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. General Dynamics Awarded Contract For NASA's Landsat Data Continuity Mission Study

Landsat satellite.

China to launch 3 satellites in 2008 for environment, disaster monitoring
Beijing, May 16 (Xinhua) China plans to launch three small satellites for environment and disaster monitoring and forecastingnext year, said Zhang Qingwei, general manager of the China Aerospace Science and Technology Corp., on Wednesday. "In two or three years the constellation will comprise seven satellites in order to better monitor, predict and assess ecological damage, pollution and disaster in all weather and over a large area", said Zhang, who is also chairman of the Chinese Society of Astronautics. "This will help China improve its capabilities in reducing disasters and protecting the environment", he added. "China is shifting (the purpose of) its satellite research and development work from trial applications to mission services", said Zhang. In the 2006-2010 period, China will establish a spatial information system composed of 60 to 70 satellites to facilitate the country's economic and social development. Nearly 100 satellites will be developed in the five-year period,including communications and broadcasting satellites, earth resources satellites, recoverable satellites, meteorological satellites and navigation satellites.
by Staff Writers
Fairfax VA (SPX) May 17, 2007
General Dynamics Advanced Information Systems, a business unit of General Dynamics, was awarded a Landsat Data Continuity Mission (LDCM) Spacecraft Accommodation study contract by the NASA Goddard Space Flight Center. The contract, awarded through the Rapid Spacecraft Development Office (RSDO), is valued at $600,000 with a four-month period of performance.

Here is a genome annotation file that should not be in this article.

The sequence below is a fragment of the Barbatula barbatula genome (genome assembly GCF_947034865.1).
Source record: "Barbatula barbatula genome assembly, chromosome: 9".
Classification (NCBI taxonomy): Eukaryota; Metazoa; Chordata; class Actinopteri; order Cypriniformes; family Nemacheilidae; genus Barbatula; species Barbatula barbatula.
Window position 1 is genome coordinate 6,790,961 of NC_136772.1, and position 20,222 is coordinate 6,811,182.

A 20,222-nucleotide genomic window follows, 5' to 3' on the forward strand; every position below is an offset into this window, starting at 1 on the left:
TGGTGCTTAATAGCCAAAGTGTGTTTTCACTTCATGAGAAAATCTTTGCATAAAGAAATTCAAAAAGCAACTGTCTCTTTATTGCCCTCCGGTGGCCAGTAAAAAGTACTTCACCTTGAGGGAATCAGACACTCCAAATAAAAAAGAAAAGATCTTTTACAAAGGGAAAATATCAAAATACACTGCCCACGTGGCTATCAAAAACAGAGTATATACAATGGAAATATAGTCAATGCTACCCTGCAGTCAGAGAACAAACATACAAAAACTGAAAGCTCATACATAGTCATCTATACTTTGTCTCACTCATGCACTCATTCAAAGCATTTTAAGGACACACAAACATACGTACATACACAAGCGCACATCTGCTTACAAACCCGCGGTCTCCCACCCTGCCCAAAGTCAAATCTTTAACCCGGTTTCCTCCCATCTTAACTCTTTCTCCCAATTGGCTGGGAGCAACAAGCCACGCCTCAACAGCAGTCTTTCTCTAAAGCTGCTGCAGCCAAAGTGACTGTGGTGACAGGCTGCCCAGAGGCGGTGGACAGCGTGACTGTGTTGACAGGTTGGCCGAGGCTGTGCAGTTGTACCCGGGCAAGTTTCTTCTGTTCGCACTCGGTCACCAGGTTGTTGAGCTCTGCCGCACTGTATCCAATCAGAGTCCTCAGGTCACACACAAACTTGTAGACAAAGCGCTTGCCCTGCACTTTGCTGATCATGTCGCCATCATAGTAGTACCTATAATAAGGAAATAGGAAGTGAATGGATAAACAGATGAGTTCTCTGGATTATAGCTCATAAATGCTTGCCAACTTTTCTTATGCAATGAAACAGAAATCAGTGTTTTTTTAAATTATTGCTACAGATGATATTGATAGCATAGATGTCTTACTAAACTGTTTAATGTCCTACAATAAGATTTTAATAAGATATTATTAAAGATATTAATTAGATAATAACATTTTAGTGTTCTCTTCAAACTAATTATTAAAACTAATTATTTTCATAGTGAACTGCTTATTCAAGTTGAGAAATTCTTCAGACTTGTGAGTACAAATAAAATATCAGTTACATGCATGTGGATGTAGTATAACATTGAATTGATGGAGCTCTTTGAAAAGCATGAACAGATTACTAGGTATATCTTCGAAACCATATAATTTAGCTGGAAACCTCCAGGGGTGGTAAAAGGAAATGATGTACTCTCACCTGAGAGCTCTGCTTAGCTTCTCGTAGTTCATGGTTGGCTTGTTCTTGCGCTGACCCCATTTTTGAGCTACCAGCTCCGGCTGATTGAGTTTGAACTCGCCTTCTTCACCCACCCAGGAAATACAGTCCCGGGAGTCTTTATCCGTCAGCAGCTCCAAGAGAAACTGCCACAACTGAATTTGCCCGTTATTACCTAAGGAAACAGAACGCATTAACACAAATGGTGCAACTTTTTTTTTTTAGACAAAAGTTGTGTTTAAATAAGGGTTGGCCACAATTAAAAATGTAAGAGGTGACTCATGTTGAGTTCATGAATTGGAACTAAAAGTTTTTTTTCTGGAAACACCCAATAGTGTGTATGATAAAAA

For this study, General Dynamics will identify a design for the spacecraft and provide an assessment of various mission topics to meet performance requirements. These include developing a spacecraft that will accommodate the Landsat instruments and identifying methods of achieving mission objectives. Following completion of this study, NASA will issue a Request for Offer (RFO) in order to choose a contractor to build the LDCM Observatory.

For more than 30 years, Landsat satellites have collected data of the Earth's continental surfaces to support global change research and applications. LDCM is the future of Landsat satellites. It will continue to obtain valuable data and imagery to be used in agriculture, education, business, science and government.

"General Dynamics is applying its flexible and efficient approach to provide a design to meet the schedule and cost requirements of the Landsat Data Continuity Mission," said David Shingledecker, vice president and general manager of integrated space systems for General Dynamics. "We appreciate the opportunity that NASA has given to us to participate in this study and look forward to helping NASA continue the Landsat heritage of success."

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ESA Presents The Sharpest Ever Satellite Map Of Earth
Paris, France (ESA) May 14, 2007
The most detailed portraits ever of the Earth's land surface have been created with ESA's Envisat environmental satellite. The portraits are the first products produced as part of the ESA-initiated GlobCover project and are available online. Bimonthly global composites for May to June 2005 and March to April 2006 can be accessed through a newly developed map server tool on ESA's GlobCover website. On 19 June, additional bimonthly global composites will be made available as well as the first part of a global land cover map over Eurasia.

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